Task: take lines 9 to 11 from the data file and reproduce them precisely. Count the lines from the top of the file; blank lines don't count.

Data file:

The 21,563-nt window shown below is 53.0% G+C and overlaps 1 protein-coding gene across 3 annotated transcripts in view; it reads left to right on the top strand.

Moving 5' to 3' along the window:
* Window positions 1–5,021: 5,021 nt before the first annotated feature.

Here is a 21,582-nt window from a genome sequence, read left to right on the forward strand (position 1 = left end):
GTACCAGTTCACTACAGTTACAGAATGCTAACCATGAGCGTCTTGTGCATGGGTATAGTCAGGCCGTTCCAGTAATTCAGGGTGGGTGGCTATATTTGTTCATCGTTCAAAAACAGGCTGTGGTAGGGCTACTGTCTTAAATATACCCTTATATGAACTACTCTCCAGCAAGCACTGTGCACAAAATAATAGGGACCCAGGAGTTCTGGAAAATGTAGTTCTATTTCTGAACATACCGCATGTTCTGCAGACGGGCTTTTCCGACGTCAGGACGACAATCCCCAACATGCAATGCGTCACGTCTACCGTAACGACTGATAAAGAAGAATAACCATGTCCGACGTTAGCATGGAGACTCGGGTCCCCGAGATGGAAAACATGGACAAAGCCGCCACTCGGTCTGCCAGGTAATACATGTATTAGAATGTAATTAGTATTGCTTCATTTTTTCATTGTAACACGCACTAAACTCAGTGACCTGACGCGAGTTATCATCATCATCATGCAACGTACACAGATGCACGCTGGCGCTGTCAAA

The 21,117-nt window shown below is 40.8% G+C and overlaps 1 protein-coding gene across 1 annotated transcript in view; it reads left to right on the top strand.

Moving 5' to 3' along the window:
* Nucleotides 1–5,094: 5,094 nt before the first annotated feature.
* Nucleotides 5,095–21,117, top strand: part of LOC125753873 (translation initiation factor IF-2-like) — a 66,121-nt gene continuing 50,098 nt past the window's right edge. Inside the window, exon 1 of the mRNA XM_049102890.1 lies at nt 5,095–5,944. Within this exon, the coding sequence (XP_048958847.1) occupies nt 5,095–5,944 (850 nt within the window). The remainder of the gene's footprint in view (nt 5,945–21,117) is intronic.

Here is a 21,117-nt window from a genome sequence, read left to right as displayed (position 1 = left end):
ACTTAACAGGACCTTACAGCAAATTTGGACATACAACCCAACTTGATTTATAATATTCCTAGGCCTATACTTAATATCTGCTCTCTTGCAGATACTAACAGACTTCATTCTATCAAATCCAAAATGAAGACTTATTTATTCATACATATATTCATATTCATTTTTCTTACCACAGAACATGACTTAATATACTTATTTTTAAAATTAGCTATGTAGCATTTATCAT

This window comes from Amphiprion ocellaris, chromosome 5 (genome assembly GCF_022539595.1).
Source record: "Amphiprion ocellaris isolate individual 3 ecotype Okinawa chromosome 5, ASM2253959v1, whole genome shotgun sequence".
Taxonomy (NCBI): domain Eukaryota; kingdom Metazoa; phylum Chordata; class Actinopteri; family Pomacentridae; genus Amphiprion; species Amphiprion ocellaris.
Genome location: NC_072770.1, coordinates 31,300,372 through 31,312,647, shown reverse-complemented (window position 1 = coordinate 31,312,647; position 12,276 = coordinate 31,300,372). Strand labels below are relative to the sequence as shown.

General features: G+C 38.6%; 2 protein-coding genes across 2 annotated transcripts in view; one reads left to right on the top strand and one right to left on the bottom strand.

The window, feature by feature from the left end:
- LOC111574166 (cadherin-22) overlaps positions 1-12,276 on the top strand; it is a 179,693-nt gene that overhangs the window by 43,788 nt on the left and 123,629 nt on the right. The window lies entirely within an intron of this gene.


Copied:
* Nucleotides 5,095–21,117, top strand: part of LOC125753873 (translation initiation factor IF-2-like) — a 66,121-nt gene continuing 50,098 nt past the window's right edge. Inside the window, exon 1 of the mRNA XM_049102890.1 lies at nt 5,095–5,944. Within this exon, the coding sequence (XP_048958847.1) occupies nt 5,095–5,944 (850 nt within the window). The remainder of the gene's footprint in view (nt 5,945–21,117) is intronic.

Here is a 21,117-nt window from a genome sequence, read left to right as displayed (position 1 = left end):
ACTTAACAGGACCTTACAGCAAATTTGGACATACAACCCAACTTGATTTATAATATTCCTAGGCCTATACTTAATATCTGCTCTCTTGCAGATACTAACAGACTTCATTCTATCAAATCCAAAATGAAGACTTATTTATTCATACATATATTCATATTCATTTTTCTTACCACAGAACATGACTTAATATACTTATTTTTAAAATTAGCTATGTAGCATTTATCAT